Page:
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Inflections of ' ' ( compromise ): ( v ⇒ conjugate) compromises v 3rd person singular compromising v pres p verb, present participle: -ing verb used descriptively or to form progressive verb--for example, "a singing bird," "It is singing." compromised v past verb, past simple: Past tense--for example, "He saw the man." "She laughed." compromised v past p verb, past participle: Verb form used descriptively or to form verbs--for example, "the locked door," "The door has been locked."
WordReference Random House Learner's Dictionary of American English © 2020 com•pro•mise /ˈkɑmprəˌmaɪz/
USA pronunciation n., v., -mised, -mis•ing. n.
the settlement of differences between two parties in which both sides give up something. [ uncountable ]
the result of such a settlement. [ countable ]
something intermediate or midway between two different things. [ countable ] v.
to make a compromise or compromises: Both sides managed to compromise in order to settle the strike. [no object ]
to expose to danger, suspicion, scandal, etc.; [~ + object ] jeopardize: Faulty building construction compromises our safety. to adjust or surrender (one's principles) dishonorably: How could he compromise with his principles like that? [no object; (~ + with + object ) ] compromised his beliefs when he failed to support her. [~ + object ]
com•pro•mis•er, n. [ countable ]
com•pro•mis•ing, adj.: a compromising situation.
com•pro•mis•ing•ly, adv. See . -mis- WordReference Random House Unabridged Dictionary of American English © 2020 com•pro•mise
(kom ′prə mīz′), USA pronunciation n., v., -mised, -mis•ing. n.
a settlement of differences by mutual concessions; an agreement reached by adjustment of conflicting or opposing claims, principles, etc., by reciprocal modification of demands.
the result of such a settlement.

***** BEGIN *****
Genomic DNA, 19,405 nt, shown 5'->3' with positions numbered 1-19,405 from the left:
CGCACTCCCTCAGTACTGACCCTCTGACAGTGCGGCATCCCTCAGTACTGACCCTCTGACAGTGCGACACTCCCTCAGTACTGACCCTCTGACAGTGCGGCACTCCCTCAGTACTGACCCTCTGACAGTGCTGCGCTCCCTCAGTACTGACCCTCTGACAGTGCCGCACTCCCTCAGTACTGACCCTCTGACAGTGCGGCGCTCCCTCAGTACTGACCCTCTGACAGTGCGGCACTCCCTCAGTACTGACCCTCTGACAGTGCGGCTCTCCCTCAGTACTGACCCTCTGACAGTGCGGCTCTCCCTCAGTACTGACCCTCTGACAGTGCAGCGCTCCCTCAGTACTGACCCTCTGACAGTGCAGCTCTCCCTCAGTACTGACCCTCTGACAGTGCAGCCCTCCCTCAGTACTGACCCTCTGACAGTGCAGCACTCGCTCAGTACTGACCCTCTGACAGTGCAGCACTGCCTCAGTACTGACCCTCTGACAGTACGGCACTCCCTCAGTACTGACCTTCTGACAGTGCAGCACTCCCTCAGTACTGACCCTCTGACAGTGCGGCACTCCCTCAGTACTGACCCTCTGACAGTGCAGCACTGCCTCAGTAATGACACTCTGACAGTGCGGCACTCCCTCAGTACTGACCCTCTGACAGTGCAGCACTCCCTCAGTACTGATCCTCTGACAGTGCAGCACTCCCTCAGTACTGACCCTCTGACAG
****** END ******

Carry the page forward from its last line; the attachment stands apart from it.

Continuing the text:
something intermediate between different things: The split-level is a compromise between a ranch house and a multistoried house.
an endangering, esp. of reputation; exposure to danger, suspicion, etc.: a compromise of one's integrity. v.t.
to settle by a compromise.
to expose or make vulnerable to danger, suspicion, scandal, etc.; jeopardize: a military oversight that compromised the nation's defenses.
to bind by bargain or agreement. to bring to terms. v.i.
to make a compromise or compromises: The conflicting parties agreed to compromise. to make a dishonorable or shameful concession: He is too honorable to compromise with his principles.
com ′pro•mis′er, n.
com ′pro•mis′ing•ly, adv.
(kom ′prə mīz′), USA pronunciation adj.
Latin comprōmissum. See com-, promise Anglo-French compromisse, Middle French compromis late Middle English 1400–50
Collins Concise English Dictionary © HarperCollins Publishers::
compromise / ˈkɒmprəˌmaɪz/ n settlement of a dispute by concessions on both or all sides the terms of such a settlement something midway between two or more different things vb to settle (a dispute) by making concessions ( transitive) to expose (a person or persons) to disrepute Etymology: 15 th Century: from Old French compromis, from Latin comprōmissum mutual agreement to accept the decision of an arbiter, from comprōmittere, from prōmittere to promise ˈcomproˌmiser n ˈcomproˌmisingly adv
compromise' also found in these entries: